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24 August 2022

Natural gas market predictions reveal prices will fall in 2024

By Bogdan Avramuta

Europe has been left spinning after Russia cut down on natural gas exports and is now searching for alternatives. Falling supply and increased demand caused the price of natural gas to spike up but as a result Rethink predicts that demand will decrease, and the price will adjust accordingly from 2024.

Rethink has just produced a research paper (order it from here) that analyzed the natural gas market based on electricity generation, home heating and industrial uses. Taking into account the readjusted positions of various European governments and their efforts to address the current crisis, the report compares the “what would have been” trend of natural gas with the “what will actually happen” trend as a result of the war.

We thus expect natural gas demand to drastically fall as a direct result of the Russo-Ukrainian conflict despite it being previously on course to gradually increase by 9% usage globally until 2031.

Natural gas usage is expected to shift towards industrial processes until hydrogen will take over while we wait for renewables to scale up and cover electricity demand and home heating.

Half the countries in Europe import Russian natural gas to various degrees. Most notably, Germany, imports half of its gas from Russia. It’s true that only 27% of Germany’s energy mix is coming from gas but there are other examples, like Moldova, which is sourcing half of its energy from natural gas out of which 100% is bought from Russia. Moldova adds to a list of  7 other European countries which import at least 75% of their natural gas from Russia.


Before the Russian war we were forecasting a rise of up to 123 BCM (Billion Cubic Meters) per annum of gas between now and 2031 in the top 21 countries, then flat usage through to 2035, before demand finally falls away – in line with decarbonization promises and targets for the major countries.

This won’t be the case though as various European countries are aiming to reduce natural gas consumption by 15% next year and Japan is rebooting its nuclear program precisely because of the high price of natural gas, to name a few examples.

Looking back, it seems foolish that Europe didn’t think to minimize its dependency on Russian natural gas ever since the Crimean Peninsula was invaded in 2014. Eight years later and ties between Moscow and the West are deteriorating once again after the 2022 Russian invasion of Ukraine. While Europe is looking to get unhooked for good from the Russian gas what can we expect from them as the cold months of the year are approaching fast?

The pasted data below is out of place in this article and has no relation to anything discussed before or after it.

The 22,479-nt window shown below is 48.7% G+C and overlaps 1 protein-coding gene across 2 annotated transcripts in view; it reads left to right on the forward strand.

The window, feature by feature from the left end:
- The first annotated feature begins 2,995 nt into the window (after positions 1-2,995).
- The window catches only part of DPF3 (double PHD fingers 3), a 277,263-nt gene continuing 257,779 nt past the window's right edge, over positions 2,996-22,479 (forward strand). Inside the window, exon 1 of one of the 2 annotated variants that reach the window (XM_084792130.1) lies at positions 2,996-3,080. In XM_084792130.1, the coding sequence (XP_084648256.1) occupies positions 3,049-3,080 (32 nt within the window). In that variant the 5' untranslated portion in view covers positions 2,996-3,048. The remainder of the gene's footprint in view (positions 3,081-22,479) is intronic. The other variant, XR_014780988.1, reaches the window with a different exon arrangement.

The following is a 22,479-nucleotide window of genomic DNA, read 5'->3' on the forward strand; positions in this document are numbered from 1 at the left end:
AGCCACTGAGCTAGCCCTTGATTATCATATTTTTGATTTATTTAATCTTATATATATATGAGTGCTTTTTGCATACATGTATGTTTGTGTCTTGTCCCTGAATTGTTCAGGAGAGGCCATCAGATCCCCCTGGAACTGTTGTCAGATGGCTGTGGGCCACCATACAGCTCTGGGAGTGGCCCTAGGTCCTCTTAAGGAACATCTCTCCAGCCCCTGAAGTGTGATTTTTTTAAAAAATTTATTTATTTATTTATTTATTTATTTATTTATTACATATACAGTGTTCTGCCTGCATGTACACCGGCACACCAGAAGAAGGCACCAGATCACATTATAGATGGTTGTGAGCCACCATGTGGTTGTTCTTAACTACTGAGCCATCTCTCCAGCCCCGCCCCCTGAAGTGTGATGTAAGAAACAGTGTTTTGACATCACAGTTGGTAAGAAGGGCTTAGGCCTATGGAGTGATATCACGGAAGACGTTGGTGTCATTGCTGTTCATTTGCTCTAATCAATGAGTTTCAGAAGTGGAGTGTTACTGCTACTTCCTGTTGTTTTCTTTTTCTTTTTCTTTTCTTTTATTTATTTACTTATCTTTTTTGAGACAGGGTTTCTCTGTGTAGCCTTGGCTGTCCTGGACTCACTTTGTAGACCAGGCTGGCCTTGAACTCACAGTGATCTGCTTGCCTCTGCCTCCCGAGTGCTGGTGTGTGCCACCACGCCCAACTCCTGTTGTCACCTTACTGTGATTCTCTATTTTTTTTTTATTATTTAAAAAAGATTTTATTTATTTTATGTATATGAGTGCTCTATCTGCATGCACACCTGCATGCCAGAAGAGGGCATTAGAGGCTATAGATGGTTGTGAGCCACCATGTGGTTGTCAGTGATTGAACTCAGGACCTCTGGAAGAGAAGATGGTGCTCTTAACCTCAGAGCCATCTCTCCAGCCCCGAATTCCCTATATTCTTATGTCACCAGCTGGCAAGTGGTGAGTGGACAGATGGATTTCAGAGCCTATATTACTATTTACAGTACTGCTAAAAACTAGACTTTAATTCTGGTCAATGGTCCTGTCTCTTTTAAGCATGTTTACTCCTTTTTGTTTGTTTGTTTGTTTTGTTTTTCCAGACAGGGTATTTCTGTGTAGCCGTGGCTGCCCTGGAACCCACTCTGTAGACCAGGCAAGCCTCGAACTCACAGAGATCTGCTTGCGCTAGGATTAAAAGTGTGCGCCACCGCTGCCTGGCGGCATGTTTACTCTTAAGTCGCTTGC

In the UK, a shipment of Australian gas has arrived in Kent. The cargo of LNG (liquified natural gas) coming from Australia is the first of its kind in six years.

Figures released by the Office of National Statistics show that fuel imports from Russia fell to zero in June for the first time since records began. Prior the invasion, the UK imported an average of £499 million worth of oil and gas from Russia every month.

The decision to purchase LNG from Australia comes amid a surge in wholesale gas prices that are threatening to keep pushing up energy bills this winter.

Germany is signing multiple deals for green hydrogen, green ammonia and LNG imports with Canada. Production plans for green hydrogen plants are well under way in the Eastern provinces of Canada but won’t be producing any hydrogen until early 2025.

In the short term though, Germany looks set to maintain its nuclear power plants operational despite its well-known plans to pull the plug on them by the end of this year. The German energy minister has openly denied this, saying it would only save 2% of the gas Germany buys from Russia, but the rumor persists.

France, usually a net exporter of energy, is now being forced to import in order cover the gap left by natural gas in its energy mix. Nuclear power plants across the country have been left unable to scale up power output recently because of the scorching summer temperatures of August that in turn increased the temperature of the rivers that are supposed to cool down nuclear stations.

The more in-depth analysis of the natural gas market and the effects of the Russo-Ukrainian conflict will be included in the upcoming natural gas market research paper that will predict changes in trends across various sectors like steel and cement manufacturing, electricity generation and home heating.